It’s hard to believe how much the author packed into just 180 pages of text (including illustrations). Some readers may plow straight through this book, but I suspect most writers will mark quotes and take time to savor all its beauty. My bookshelves suffer from overcrowding, but this is a book that will have a permanent home.
Fresh out of college, Bringley landed a good job at The New Yorker, a phenomenal achievement for someone so young. So how did he wind up going from there to working the long, always-on-your-feet hours at the Met for much less money and prestige? Why did he stay for ten years? I found it brilliant that page one began, “In the basement of the Metropolitan Museum of Art…” Our interest is piqued before we even learn about his impressive first job. He chose to set up the museum and the power of art as the focus of the book.
He keeps us in the museum until page 25, when he introduces his not-quite-two-years-older big brother, Tom. Unfortunately, Tom, a newlywed, is dying of cancer. Patrick can’t manage the stress of dealing with his grief and being there for his brother while breaking into a demanding job at The New Yorker. Plus he’s also getting married with all that requires.
Bringley made a wise move and invited us to come along with him. Fortunately for readers, the Met guards are regularly rotated. No matter what sort of art you prefer, you’ll get a taste of it on Bringley’s rounds. From Ancient Egypt (a favourite exhibit for children) to the quiet galleries of Asian art, European Old Masters to Modern, and special exhibits. We get a very thorough tour that even includes music. I was especially excited that he finished off his art talks with the quilts and the quilters of Gee’s Bend. I met those quilts at the High Museum in Atlanta nearly 20 years ago, and they remain inspiring to me.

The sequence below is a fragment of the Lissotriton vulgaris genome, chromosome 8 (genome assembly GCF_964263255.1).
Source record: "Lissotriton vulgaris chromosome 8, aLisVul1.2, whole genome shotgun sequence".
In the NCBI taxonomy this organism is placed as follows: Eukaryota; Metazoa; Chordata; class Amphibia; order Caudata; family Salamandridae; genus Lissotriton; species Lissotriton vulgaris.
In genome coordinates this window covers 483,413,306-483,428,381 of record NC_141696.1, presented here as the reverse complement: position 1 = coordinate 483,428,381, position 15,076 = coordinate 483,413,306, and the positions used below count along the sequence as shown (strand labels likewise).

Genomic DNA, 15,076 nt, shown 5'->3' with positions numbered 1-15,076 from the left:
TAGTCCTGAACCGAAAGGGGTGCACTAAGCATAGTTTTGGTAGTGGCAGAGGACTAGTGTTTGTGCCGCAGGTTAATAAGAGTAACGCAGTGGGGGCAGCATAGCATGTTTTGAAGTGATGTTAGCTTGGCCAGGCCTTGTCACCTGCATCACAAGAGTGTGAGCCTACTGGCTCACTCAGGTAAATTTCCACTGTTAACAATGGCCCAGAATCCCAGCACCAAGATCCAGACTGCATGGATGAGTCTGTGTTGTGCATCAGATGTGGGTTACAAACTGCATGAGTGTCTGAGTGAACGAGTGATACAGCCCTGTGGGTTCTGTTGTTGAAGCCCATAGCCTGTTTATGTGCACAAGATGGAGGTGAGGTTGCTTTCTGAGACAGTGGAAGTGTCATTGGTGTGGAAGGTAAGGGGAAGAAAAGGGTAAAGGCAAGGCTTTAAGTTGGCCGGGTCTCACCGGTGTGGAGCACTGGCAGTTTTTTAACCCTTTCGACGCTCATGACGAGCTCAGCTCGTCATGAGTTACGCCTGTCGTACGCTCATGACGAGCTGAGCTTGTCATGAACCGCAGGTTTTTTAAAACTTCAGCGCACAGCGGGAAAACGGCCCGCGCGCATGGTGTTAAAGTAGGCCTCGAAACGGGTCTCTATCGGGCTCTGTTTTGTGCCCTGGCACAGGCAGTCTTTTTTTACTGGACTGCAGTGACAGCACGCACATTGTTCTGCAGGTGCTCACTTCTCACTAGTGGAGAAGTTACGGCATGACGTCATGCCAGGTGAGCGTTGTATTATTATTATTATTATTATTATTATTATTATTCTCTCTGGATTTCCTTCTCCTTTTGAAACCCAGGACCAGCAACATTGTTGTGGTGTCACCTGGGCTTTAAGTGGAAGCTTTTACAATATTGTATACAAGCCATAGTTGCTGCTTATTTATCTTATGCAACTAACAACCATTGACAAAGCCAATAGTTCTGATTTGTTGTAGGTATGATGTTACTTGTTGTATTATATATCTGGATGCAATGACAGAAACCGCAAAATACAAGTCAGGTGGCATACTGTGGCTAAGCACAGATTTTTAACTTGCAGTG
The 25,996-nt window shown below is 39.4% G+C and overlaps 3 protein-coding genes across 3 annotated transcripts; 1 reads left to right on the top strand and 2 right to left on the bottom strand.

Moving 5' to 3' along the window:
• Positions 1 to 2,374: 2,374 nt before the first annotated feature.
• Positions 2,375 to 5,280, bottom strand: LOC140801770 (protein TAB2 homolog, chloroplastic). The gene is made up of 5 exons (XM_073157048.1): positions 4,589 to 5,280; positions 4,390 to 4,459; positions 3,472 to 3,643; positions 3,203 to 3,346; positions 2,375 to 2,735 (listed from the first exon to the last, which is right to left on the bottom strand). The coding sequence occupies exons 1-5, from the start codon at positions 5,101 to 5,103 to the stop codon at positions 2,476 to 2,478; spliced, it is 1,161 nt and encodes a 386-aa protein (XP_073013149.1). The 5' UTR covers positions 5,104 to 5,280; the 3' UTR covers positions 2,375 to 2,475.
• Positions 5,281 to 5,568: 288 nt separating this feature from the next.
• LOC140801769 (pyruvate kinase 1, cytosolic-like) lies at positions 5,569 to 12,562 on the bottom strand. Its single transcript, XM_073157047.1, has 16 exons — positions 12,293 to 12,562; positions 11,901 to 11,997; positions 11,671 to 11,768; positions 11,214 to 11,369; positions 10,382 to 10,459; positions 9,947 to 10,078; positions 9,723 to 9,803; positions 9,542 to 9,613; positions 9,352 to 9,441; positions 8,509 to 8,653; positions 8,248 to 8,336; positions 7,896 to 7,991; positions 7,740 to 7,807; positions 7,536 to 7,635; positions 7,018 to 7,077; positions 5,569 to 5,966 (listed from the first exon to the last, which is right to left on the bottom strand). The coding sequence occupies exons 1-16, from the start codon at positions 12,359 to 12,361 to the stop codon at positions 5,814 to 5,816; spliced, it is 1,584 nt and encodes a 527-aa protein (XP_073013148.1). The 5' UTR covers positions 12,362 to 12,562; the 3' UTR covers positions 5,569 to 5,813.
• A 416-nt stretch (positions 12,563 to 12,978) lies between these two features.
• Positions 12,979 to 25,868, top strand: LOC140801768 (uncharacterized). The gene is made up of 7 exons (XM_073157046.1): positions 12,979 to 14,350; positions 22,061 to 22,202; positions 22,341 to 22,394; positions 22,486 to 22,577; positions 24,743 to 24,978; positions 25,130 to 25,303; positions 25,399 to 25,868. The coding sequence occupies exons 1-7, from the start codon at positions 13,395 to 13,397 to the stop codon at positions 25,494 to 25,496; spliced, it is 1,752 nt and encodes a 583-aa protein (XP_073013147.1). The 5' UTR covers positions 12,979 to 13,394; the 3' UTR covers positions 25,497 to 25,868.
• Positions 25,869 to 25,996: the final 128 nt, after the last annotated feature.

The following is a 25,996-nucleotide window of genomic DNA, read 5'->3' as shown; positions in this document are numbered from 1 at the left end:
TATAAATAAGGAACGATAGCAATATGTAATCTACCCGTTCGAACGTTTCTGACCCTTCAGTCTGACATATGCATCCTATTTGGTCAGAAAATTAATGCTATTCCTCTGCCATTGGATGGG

Almost as fascinating as his art insights is the mix of people he encountered from all over the world. Both guards and guests are international. Almost seven million visitors pass through the Met each year.
After spending long hours in the same gallery, Bringley discovered a new way of appreciating art that’s useful for TER authors. He says, “In time I develop a method for approaching a work of art. I resist the temptation to hunt right away for something singular about a work, the ‘big deal’ that draws the focus of textbook writers…. Art needs time to perform its magic for us.” (Although we don’t have a lot of time for TER’s ekphrastic challenges, it’s a good idea to go back and look at them several times on different days to see if we discover something new to set our writing apart.)
At first Bringley didn’t see the appeal of Monet, suspected his art was just pretty until he spent time with a village scene: “I look…a long time, and it only grows more abundant; it won’t conclude.” He adds that Monet “has painted that aspect of the world that can’t be domesticated by vision…what Emerson called ‘the flash and sparkle’ of it.”
Bringley was certainly right about the healing power of art and contemplation, too. But after ten years he did leave the Met, not because he tired of the job, but because working long hours and on weekends didn’t allow enough time with his young family. He was ready to move on, and the Met gave him all he needed to write a best-selling book.